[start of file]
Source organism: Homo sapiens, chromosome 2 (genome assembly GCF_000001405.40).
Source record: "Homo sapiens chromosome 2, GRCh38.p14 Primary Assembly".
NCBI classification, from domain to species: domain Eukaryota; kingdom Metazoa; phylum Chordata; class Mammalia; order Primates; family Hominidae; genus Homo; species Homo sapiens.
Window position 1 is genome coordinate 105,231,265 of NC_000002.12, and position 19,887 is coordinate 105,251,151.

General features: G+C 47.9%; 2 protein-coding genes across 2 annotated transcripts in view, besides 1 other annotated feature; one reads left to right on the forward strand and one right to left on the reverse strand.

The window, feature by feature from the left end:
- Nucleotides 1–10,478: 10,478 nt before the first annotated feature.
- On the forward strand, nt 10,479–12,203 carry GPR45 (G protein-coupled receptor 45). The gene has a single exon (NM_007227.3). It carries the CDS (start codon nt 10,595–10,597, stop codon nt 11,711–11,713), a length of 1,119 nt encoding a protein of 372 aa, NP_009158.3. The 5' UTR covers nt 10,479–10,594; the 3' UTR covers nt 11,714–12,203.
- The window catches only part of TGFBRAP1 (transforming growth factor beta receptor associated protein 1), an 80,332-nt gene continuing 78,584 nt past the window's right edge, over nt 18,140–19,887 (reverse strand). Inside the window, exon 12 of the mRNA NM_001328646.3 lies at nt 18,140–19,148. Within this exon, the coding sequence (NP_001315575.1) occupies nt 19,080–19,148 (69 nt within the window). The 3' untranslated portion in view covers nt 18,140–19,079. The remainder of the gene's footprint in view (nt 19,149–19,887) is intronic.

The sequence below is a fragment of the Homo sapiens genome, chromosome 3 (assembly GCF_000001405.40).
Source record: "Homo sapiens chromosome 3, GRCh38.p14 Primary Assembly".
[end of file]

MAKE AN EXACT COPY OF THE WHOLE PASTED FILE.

Source organism: Homo sapiens, chromosome 2 (genome assembly GCF_000001405.40).
Source record: "Homo sapiens chromosome 2, GRCh38.p14 Primary Assembly".
NCBI classification, from domain to species: domain Eukaryota; kingdom Metazoa; phylum Chordata; class Mammalia; order Primates; family Hominidae; genus Homo; species Homo sapiens.
Window position 1 is genome coordinate 105,231,265 of NC_000002.12, and position 19,887 is coordinate 105,251,151.

General features: G+C 47.9%; 2 protein-coding genes across 2 annotated transcripts in view, besides 1 other annotated feature; one reads left to right on the forward strand and one right to left on the reverse strand.

The window, feature by feature from the left end:
- Nucleotides 1–10,478: 10,478 nt before the first annotated feature.
- On the forward strand, nt 10,479–12,203 carry GPR45 (G protein-coupled receptor 45). The gene has a single exon (NM_007227.3). It carries the CDS (start codon nt 10,595–10,597, stop codon nt 11,711–11,713), a length of 1,119 nt encoding a protein of 372 aa, NP_009158.3. The 5' UTR covers nt 10,479–10,594; the 3' UTR covers nt 11,714–12,203.
- The window catches only part of TGFBRAP1 (transforming growth factor beta receptor associated protein 1), an 80,332-nt gene continuing 78,584 nt past the window's right edge, over nt 18,140–19,887 (reverse strand). Inside the window, exon 12 of the mRNA NM_001328646.3 lies at nt 18,140–19,148. Within this exon, the coding sequence (NP_001315575.1) occupies nt 19,080–19,148 (69 nt within the window). The 3' untranslated portion in view covers nt 18,140–19,079. The remainder of the gene's footprint in view (nt 19,149–19,887) is intronic.

The sequence below is a fragment of the Homo sapiens genome, chromosome 3 (assembly GCF_000001405.40).
Source record: "Homo sapiens chromosome 3, GRCh38.p14 Primary Assembly".